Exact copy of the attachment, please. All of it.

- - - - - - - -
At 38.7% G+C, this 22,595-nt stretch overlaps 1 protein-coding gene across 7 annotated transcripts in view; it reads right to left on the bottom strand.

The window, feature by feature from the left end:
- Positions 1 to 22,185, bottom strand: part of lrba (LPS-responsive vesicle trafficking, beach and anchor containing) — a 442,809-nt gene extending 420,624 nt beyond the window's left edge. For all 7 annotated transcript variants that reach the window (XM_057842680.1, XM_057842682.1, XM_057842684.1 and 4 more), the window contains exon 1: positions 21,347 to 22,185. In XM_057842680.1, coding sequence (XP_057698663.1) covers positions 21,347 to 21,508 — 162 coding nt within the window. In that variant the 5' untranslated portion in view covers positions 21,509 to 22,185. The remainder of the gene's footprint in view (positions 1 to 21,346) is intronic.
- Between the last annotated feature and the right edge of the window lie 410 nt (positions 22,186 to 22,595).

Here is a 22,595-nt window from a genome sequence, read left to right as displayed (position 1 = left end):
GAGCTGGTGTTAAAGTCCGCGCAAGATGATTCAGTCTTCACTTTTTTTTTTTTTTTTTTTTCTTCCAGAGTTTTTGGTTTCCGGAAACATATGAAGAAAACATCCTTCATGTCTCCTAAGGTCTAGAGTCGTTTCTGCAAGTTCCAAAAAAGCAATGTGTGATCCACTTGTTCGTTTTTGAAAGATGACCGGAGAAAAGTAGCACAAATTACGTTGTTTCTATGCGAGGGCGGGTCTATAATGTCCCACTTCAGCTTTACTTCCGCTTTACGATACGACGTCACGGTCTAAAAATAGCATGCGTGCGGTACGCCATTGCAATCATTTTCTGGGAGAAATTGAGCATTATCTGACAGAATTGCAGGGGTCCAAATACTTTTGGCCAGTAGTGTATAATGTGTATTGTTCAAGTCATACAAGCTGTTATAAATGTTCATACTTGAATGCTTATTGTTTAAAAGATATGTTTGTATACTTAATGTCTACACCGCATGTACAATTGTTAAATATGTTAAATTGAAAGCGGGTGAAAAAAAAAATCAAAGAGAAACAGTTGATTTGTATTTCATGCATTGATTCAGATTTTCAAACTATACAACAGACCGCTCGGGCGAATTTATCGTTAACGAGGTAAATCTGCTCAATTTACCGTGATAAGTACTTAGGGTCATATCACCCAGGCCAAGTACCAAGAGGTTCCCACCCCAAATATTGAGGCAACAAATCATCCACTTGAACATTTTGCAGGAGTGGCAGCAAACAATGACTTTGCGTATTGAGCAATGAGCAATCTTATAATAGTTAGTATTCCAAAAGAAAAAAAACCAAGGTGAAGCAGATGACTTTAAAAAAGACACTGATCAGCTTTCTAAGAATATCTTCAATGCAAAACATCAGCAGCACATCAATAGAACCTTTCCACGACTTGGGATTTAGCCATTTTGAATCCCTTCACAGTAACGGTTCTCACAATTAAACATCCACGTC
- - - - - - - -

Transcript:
At 38.7% G+C, this 22,595-nt stretch overlaps 1 protein-coding gene across 7 annotated transcripts in view; it reads right to left on the bottom strand.

The window, feature by feature from the left end:
- Positions 1 to 22,185, bottom strand: part of lrba (LPS-responsive vesicle trafficking, beach and anchor containing) — a 442,809-nt gene extending 420,624 nt beyond the window's left edge. For all 7 annotated transcript variants that reach the window (XM_057842680.1, XM_057842682.1, XM_057842684.1 and 4 more), the window contains exon 1: positions 21,347 to 22,185. In XM_057842680.1, coding sequence (XP_057698663.1) covers positions 21,347 to 21,508 — 162 coding nt within the window. In that variant the 5' untranslated portion in view covers positions 21,509 to 22,185. The remainder of the gene's footprint in view (positions 1 to 21,346) is intronic.
- Between the last annotated feature and the right edge of the window lie 410 nt (positions 22,186 to 22,595).

Here is a 22,595-nt window from a genome sequence, read left to right as displayed (position 1 = left end):
GAGCTGGTGTTAAAGTCCGCGCAAGATGATTCAGTCTTCACTTTTTTTTTTTTTTTTTTTTCTTCCAGAGTTTTTGGTTTCCGGAAACATATGAAGAAAACATCCTTCATGTCTCCTAAGGTCTAGAGTCGTTTCTGCAAGTTCCAAAAAAGCAATGTGTGATCCACTTGTTCGTTTTTGAAAGATGACCGGAGAAAAGTAGCACAAATTACGTTGTTTCTATGCGAGGGCGGGTCTATAATGTCCCACTTCAGCTTTACTTCCGCTTTACGATACGACGTCACGGTCTAAAAATAGCATGCGTGCGGTACGCCATTGCAATCATTTTCTGGGAGAAATTGAGCATTATCTGACAGAATTGCAGGGGTCCAAATACTTTTGGCCAGTAGTGTATAATGTGTATTGTTCAAGTCATACAAGCTGTTATAAATGTTCATACTTGAATGCTTATTGTTTAAAAGATATGTTTGTATACTTAATGTCTACACCGCATGTACAATTGTTAAATATGTTAAATTGAAAGCGGGTGAAAAAAAAAATCAAAGAGAAACAGTTGATTTGTATTTCATGCATTGATTCAGATTTTCAAACTATACAACAGACCGCTCGGGCGAATTTATCGTTAACGAGGTAAATCTGCTCAATTTACCGTGATAAGTACTTAGGGTCATATCACCCAGGCCAAGTACCAAGAGGTTCCCACCCCAAATATTGAGGCAACAAATCATCCACTTGAACATTTTGCAGGAGTGGCAGCAAACAATGACTTTGCGTATTGAGCAATGAGCAATCTTATAATAGTTAGTATTCCAAAAGAAAAAAAACCAAGGTGAAGCAGATGACTTTAAAAAAGACACTGATCAGCTTTCTAAGAATATCTTCAATGCAAAACATCAGCAGCACATCAATAGAACCTTTCCACGACTTGGGATTTAGCCATTTTGAATCCCTTCACAGTAACGGTTCTCACAATTAAACATCCACGTC